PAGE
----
Criteria for failure and worsening after surgery for lumbar disc herniation: a multicenter observational study based on data from the Norwegian Registry for Spine Surgery
Journal article, Peer reviewed
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Original versionEuropean spine journal. 2017, 26 (10), 2650-2659. 10.1007/s00586-017-5185-5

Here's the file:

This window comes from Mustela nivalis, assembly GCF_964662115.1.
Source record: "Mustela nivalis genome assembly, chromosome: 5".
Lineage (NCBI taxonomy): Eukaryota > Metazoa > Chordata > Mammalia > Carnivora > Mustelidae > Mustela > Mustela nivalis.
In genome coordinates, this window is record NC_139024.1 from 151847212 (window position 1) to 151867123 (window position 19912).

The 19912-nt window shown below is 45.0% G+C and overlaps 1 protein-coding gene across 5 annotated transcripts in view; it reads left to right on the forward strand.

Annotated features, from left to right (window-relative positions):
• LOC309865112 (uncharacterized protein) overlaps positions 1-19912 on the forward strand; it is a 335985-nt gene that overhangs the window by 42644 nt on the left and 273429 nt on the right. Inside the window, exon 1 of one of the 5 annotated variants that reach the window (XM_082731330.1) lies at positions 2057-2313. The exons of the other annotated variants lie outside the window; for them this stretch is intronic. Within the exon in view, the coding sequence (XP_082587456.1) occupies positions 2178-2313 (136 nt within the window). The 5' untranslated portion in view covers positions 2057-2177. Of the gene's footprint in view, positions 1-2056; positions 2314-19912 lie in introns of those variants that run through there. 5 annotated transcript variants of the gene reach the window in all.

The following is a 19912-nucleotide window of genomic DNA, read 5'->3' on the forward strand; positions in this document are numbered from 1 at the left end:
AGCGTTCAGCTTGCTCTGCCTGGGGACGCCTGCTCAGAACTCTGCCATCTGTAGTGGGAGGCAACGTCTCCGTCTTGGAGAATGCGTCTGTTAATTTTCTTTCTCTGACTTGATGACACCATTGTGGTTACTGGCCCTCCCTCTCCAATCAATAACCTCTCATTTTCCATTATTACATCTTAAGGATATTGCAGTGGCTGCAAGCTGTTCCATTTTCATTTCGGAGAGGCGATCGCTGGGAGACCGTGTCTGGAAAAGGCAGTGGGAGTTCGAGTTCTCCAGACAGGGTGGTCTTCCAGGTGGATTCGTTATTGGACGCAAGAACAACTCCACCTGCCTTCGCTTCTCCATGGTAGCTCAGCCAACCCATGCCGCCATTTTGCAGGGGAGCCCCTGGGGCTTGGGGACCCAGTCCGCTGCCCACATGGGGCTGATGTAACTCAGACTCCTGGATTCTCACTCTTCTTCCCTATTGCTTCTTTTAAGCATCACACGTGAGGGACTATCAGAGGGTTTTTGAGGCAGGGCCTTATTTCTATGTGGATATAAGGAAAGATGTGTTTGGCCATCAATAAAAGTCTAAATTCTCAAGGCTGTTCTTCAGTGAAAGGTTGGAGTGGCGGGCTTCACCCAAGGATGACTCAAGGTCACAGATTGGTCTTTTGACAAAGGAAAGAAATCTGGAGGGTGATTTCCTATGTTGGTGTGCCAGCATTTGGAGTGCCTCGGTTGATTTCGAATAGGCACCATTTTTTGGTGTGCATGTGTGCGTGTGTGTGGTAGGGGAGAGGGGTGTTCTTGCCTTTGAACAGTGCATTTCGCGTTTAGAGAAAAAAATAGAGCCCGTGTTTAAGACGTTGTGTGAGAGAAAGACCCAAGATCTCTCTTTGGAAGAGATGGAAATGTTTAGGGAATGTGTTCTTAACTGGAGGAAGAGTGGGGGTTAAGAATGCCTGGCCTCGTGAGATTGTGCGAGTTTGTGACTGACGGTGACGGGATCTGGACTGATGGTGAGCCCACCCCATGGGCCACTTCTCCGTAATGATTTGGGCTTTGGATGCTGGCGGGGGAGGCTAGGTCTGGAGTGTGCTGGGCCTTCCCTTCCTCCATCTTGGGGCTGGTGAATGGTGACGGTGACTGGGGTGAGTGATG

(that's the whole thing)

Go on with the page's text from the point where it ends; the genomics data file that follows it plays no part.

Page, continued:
Purpose In clinical decision-making, it is crucial to discuss the probability of adverse outcomes with the patient. A large proportion of the outcomes are difficult to classify as either failure or success. Consequently, cutoff values in patient-reported outcome measures (PROMs) for “failure” and “worsening” are likely to be different from those of “non-success”. The aim of this study was to identify dichotomous cutoffs for failure and worsening, 12 months after surgical treatment for lumbar disc herniation, in a large registry cohort. Methods A total of 6840 patients with lumbar disc herniation were operated and followed for 12 months, according to the standard protocol of the Norwegian Registry for Spine Surgery (NORspine). Patients reporting to be unchanged or worse on the Global Perceived Effectiveness (GPE) scale at 12-month follow-up were classified as “failure”, and those considering themselves “worse” or “worse than ever” after surgery were classified as “worsening”. These two dichotomous outcomes were used as anchors in analyses of receiver operating characteristics (ROC) to define cutoffs for failure and worsening on commonly used PROMs, namely, the Oswestry Disability Index (ODI), the EuroQuol 5D (EQ-5D), and Numerical Rating Scales (NRS) for back pain and leg pain. Results “Failure” after 12 months for each PROM, as an insufficient improvement from baseline, was (sensitivity and specificity): ODI change <13 (0.82, 0.82), ODI% change <33% (0.86, 0.86), ODI final raw score >25 (0.89, 0.81), NRS back-pain change <1.5 (0.74, 0.86), NRS back-pain % change <24 (0.85, 0.81), NRS back-pain final raw score >5.5 (0.81, 0.87), NRS leg-pain change <1.5 (0.81, 0.76), NRS leg-pain % change <39 (0.86, 0.81), NRS leg-pain final raw score >4.5 (0.91, 0.85), EQ-5D change <0.10 (0.76, 0.83), and EQ-5D final raw score >0.63 (0.81, 0.85). Both a final raw score >48 for the ODI and an NRS >7.5 were indicators for “worsening” after 12 months, with acceptable accuracy. Conclusion The criteria with the highest accuracy for defining failure and worsening after surgery for lumbar disc herniation were an ODI percentage change score <33% for failure and a 12-month ODI raw score >48. These cutoffs can facilitate shared decision-making among doctors and patients, and improve quality assessment and comparison of clinical outcomes across surgical units. In addition to clinically relevant improvements, we propose that rates of failure and worsening should be included in reporting from clinical trials.